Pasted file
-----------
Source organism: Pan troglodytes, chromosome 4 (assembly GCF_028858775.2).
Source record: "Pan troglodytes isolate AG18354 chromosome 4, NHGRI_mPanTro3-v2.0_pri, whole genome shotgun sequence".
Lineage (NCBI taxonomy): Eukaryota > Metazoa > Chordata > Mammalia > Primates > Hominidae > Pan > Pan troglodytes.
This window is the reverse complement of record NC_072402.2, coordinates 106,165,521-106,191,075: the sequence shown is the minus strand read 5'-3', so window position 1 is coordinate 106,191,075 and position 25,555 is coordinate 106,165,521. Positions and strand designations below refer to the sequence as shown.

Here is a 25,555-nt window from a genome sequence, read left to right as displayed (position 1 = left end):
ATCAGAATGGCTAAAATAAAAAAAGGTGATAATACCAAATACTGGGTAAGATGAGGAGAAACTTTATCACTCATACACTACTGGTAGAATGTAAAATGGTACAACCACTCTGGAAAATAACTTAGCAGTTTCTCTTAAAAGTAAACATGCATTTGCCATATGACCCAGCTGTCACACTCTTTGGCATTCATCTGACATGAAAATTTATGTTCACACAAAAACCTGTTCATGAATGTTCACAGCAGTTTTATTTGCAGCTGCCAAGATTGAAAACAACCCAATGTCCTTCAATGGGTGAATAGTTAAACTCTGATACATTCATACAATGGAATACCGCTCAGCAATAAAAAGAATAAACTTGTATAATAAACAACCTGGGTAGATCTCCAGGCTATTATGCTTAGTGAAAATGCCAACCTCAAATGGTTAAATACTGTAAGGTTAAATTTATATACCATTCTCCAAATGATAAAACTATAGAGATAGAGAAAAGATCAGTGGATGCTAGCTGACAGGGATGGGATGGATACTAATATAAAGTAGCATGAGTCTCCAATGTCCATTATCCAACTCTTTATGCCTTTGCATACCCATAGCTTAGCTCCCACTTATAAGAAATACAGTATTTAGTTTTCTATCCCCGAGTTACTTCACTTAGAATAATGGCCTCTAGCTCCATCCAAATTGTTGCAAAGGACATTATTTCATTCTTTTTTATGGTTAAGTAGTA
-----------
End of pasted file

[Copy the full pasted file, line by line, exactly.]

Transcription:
Source organism: Pan troglodytes, chromosome 4 (assembly GCF_028858775.2).
Source record: "Pan troglodytes isolate AG18354 chromosome 4, NHGRI_mPanTro3-v2.0_pri, whole genome shotgun sequence".
Lineage (NCBI taxonomy): Eukaryota > Metazoa > Chordata > Mammalia > Primates > Hominidae > Pan > Pan troglodytes.
This window is the reverse complement of record NC_072402.2, coordinates 106,165,521-106,191,075: the sequence shown is the minus strand read 5'-3', so window position 1 is coordinate 106,191,075 and position 25,555 is coordinate 106,165,521. Positions and strand designations below refer to the sequence as shown.

Here is a 25,555-nt window from a genome sequence, read left to right as displayed (position 1 = left end):
ATCAGAATGGCTAAAATAAAAAAAGGTGATAATACCAAATACTGGGTAAGATGAGGAGAAACTTTATCACTCATACACTACTGGTAGAATGTAAAATGGTACAACCACTCTGGAAAATAACTTAGCAGTTTCTCTTAAAAGTAAACATGCATTTGCCATATGACCCAGCTGTCACACTCTTTGGCATTCATCTGACATGAAAATTTATGTTCACACAAAAACCTGTTCATGAATGTTCACAGCAGTTTTATTTGCAGCTGCCAAGATTGAAAACAACCCAATGTCCTTCAATGGGTGAATAGTTAAACTCTGATACATTCATACAATGGAATACCGCTCAGCAATAAAAAGAATAAACTTGTATAATAAACAACCTGGGTAGATCTCCAGGCTATTATGCTTAGTGAAAATGCCAACCTCAAATGGTTAAATACTGTAAGGTTAAATTTATATACCATTCTCCAAATGATAAAACTATAGAGATAGAGAAAAGATCAGTGGATGCTAGCTGACAGGGATGGGATGGATACTAATATAAAGTAGCATGAGTCTCCAATGTCCATTATCCAACTCTTTATGCCTTTGCATACCCATAGCTTAGCTCCCACTTATAAGAAATACAGTATTTAGTTTTCTATCCCCGAGTTACTTCACTTAGAATAATGGCCTCTAGCTCCATCCAAATTGTTGCAAAGGACATTATTTCATTCTTTTTTATGGTTAAGTAGTA